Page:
Table 2 The rms differences between models of different epochs and Model 1 and Model 2

We perform several prediction experiments to measure the prediction length of the first 26 secular variation coefficients for different prediction setups. In these setups, the starting of the forecast is set to 1995, 2005 and 2015, respectively. The forecast period is in all cases 10 years, for which we compute the \({{\text{sAPE}}}(t)\), cf. (30).

First, it is found for the direct secular variation forecasts of the classical field model that the prediction length is largely independent of the number of eigenvalues considered in the MSSA forecast. Merely, this number has to be larger than the number of significant eigenvalues.

Results of the forecast experiments are shown in Figs. 10 and 11. Generally, the prediction error (sAPE(t)) of the zonal secular variation coefficients increases with time, except for the prediction of \({\dot{g}}_4^0\) of the 1995-experiment which improves with time. It is also noted that prediction error of the 2015-experiment is mostly smaller than for the other experiments (Fig. 10). We focus on the prediction of the large-scale secular variation represented by the first coefficients. For practical purposes, we arbitrarily examine the first 26 coefficients. The mean prediction length for which the prediction error \({{\text{sAPE(t)}}} < 10\%\) of the first 26 secular variation coefficients is around 3 years (Fig. 11). This is substantially shorter than results by Aubert (2015), who found a possible predictability of a century.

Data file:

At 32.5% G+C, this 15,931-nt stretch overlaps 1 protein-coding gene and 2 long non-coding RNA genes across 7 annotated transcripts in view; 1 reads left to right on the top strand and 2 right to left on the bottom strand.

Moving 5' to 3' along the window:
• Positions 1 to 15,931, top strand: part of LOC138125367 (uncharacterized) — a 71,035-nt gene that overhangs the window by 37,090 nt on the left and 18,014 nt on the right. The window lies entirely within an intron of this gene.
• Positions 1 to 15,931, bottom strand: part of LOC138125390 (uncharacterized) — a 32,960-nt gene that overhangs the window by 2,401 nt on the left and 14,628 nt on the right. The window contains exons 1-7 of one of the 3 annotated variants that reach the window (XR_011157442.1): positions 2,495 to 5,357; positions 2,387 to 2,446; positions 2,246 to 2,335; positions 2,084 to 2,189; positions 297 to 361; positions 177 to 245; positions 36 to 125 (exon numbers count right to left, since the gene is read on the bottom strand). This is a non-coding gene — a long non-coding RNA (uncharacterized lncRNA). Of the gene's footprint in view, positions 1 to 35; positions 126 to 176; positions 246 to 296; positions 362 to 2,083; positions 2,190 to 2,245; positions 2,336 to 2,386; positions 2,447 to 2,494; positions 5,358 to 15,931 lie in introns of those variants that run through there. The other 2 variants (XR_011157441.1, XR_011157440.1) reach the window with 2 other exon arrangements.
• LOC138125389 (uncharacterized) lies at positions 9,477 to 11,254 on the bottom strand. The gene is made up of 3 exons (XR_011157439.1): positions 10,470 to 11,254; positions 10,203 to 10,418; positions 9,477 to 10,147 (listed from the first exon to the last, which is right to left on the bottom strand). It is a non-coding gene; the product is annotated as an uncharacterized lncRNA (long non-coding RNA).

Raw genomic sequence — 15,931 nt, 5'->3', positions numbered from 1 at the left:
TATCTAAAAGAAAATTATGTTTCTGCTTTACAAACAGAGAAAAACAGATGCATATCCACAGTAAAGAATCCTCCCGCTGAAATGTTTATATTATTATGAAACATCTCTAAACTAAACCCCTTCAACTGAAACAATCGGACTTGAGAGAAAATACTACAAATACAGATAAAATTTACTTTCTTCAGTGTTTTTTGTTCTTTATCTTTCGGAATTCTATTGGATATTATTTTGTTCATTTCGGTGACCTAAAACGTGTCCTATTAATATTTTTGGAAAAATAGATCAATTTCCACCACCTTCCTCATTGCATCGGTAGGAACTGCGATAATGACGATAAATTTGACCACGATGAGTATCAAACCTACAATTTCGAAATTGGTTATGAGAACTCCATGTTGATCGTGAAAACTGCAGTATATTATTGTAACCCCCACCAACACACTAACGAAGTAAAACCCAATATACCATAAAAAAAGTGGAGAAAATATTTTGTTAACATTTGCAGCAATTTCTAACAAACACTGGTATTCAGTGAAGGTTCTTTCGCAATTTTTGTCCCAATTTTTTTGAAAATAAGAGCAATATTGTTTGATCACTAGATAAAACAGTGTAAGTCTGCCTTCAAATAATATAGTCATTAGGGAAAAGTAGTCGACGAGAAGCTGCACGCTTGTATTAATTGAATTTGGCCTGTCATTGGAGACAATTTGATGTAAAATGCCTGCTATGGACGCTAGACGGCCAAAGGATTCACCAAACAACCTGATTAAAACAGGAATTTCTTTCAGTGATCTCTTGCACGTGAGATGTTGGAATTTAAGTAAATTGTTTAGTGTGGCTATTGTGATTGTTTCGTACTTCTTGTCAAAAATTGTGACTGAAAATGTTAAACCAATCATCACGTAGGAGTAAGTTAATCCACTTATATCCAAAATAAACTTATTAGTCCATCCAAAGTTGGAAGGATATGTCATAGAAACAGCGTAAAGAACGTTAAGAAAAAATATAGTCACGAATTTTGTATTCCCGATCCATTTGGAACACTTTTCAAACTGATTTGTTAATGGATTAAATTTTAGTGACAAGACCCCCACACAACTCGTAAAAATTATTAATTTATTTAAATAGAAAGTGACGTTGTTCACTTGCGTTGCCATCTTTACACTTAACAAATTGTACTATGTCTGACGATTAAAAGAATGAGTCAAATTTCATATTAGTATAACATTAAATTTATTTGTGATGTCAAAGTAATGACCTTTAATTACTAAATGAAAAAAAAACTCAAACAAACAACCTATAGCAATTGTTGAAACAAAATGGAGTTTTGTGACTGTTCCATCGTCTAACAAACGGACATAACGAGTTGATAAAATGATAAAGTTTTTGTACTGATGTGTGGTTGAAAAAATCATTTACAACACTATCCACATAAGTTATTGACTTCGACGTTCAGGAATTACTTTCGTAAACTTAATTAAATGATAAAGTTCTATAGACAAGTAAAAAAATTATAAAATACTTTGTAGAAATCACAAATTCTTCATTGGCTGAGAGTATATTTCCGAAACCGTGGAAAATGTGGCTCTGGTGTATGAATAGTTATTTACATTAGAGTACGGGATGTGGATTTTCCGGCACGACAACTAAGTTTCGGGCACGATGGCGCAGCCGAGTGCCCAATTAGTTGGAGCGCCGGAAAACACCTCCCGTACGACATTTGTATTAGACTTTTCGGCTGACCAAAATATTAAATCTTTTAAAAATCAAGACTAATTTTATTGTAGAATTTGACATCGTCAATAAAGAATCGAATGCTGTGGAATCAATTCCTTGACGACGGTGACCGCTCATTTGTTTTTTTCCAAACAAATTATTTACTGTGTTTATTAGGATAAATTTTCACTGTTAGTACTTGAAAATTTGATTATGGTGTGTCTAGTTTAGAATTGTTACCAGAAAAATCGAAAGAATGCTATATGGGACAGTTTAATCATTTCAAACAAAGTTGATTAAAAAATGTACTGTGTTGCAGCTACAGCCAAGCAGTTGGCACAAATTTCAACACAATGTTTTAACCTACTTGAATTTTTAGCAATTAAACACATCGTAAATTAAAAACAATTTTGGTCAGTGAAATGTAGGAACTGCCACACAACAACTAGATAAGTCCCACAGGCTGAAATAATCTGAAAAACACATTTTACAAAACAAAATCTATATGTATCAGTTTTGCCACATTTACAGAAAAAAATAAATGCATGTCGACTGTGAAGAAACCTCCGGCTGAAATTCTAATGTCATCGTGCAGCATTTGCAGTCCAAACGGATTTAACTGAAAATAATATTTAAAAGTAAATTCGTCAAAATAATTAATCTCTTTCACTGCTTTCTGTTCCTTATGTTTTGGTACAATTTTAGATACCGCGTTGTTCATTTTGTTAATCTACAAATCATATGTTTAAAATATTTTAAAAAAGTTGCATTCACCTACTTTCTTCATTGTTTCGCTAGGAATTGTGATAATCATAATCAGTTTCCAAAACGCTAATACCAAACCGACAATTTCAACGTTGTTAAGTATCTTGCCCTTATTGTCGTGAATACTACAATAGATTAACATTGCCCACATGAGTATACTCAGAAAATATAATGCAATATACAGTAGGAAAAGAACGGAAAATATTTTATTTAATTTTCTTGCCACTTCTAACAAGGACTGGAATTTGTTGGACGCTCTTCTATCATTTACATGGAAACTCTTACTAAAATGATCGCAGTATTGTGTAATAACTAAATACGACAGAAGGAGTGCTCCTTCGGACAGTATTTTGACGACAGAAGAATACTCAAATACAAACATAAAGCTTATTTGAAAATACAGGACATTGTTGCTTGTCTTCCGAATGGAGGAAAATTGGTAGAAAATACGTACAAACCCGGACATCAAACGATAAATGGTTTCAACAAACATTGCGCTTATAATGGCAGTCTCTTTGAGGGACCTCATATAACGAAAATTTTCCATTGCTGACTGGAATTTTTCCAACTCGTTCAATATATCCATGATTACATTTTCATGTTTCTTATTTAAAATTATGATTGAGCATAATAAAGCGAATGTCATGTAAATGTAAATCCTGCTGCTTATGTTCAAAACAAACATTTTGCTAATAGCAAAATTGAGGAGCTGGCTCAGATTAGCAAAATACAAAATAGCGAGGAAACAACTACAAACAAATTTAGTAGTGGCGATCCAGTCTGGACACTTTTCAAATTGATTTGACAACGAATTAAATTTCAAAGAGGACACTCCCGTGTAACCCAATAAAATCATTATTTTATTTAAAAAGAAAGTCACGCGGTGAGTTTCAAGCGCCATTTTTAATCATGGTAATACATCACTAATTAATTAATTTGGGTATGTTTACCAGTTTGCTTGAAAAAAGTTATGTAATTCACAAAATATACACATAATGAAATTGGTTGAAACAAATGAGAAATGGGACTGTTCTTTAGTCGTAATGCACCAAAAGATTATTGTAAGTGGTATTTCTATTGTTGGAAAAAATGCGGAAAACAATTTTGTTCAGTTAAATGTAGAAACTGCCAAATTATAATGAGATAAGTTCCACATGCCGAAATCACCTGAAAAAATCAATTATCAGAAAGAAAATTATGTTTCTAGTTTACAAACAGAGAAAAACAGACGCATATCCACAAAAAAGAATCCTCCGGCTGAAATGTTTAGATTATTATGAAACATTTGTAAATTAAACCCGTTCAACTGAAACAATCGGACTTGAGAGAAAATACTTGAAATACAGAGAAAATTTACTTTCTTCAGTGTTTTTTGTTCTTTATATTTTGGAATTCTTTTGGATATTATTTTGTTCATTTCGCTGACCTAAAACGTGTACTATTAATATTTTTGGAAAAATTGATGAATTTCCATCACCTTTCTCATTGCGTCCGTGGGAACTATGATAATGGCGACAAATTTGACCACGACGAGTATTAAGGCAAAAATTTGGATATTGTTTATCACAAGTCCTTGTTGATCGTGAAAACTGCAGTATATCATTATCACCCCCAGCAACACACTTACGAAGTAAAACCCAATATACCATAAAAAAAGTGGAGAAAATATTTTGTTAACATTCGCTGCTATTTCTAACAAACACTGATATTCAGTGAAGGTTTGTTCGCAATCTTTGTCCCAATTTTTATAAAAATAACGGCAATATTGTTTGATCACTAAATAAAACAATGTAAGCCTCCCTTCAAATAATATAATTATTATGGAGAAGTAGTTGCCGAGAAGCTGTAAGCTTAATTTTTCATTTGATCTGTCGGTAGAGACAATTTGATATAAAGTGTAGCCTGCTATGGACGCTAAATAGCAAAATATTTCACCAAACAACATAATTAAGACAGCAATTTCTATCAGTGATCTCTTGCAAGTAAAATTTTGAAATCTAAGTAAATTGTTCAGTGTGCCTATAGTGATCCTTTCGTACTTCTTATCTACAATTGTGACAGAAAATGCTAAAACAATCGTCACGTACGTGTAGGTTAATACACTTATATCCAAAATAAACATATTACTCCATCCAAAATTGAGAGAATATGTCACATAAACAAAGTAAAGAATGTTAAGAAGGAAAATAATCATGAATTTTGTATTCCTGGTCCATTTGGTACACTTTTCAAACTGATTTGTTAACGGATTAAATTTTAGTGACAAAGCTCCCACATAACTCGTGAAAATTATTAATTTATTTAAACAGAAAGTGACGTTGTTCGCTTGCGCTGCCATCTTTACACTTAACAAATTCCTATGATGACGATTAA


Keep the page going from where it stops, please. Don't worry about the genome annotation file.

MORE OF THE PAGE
Fig. 10
figure10

Evolution of the sAPE(t) of zonal secular variation coefficients based on Model 1 of the three forecasts experiments started in 1995 (top panel), in 2005 (middle panel) and in 2015 (bottom panel), respectively

Fig. 11
figure11

Prediction lengths defined by the time interval when sAPE(t) \(<10\%\) of different forecast experiments base on Model 1 with forecasts started in 1995 (top panel), in 2005 (middle panel) and in 2015 (bottom panel), respectively. The solid horizontal red lines represent mean prediction lengths in years derived from the first 26 secular variation coefficients, i.e., \(\dot{g_1^0}\ldots \dot{g_5^1}\). Top axes indicate degrees of the spherical harmonic expansion